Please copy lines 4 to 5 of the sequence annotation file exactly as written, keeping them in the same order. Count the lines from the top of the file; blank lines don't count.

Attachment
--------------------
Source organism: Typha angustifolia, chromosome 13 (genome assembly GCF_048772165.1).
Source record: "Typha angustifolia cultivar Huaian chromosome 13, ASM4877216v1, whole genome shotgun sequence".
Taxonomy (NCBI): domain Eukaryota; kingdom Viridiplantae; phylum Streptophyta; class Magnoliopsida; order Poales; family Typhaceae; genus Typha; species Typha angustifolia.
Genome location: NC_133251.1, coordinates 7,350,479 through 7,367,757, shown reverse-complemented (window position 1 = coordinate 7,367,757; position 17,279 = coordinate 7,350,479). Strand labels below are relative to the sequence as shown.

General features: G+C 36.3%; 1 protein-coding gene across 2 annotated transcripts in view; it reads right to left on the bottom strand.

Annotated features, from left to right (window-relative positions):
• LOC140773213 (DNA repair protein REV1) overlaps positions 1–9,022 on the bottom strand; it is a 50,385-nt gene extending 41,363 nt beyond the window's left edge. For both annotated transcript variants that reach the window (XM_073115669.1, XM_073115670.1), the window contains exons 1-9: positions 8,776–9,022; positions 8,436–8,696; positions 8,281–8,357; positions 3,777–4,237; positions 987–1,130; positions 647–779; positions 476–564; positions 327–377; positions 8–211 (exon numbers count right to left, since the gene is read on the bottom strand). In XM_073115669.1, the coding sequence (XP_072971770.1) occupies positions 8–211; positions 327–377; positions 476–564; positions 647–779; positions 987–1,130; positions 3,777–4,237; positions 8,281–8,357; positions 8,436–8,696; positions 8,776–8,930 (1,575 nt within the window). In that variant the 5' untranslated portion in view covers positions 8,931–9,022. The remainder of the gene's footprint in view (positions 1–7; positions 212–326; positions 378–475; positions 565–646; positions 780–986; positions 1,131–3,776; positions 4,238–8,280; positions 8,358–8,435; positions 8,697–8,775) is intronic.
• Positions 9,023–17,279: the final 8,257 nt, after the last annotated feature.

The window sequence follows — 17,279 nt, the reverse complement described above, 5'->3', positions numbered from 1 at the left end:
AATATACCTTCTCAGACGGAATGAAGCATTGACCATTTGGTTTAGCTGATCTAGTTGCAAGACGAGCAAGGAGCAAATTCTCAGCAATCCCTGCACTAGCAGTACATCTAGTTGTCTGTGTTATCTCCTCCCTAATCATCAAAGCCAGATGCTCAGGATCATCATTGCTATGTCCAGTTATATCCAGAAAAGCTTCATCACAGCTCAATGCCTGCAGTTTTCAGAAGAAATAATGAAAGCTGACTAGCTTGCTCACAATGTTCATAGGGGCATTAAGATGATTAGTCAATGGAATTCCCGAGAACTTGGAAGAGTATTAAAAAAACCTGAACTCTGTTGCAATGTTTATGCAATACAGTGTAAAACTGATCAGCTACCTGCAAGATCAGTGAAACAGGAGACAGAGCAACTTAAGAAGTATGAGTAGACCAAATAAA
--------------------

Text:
Genome location: NC_133251.1, coordinates 7,350,479 through 7,367,757, shown reverse-complemented (window position 1 = coordinate 7,367,757; position 17,279 = coordinate 7,350,479). Strand labels below are relative to the sequence as shown.

General features: G+C 36.3%; 1 protein-coding gene across 2 annotated transcripts in view; it reads right to left on the bottom strand.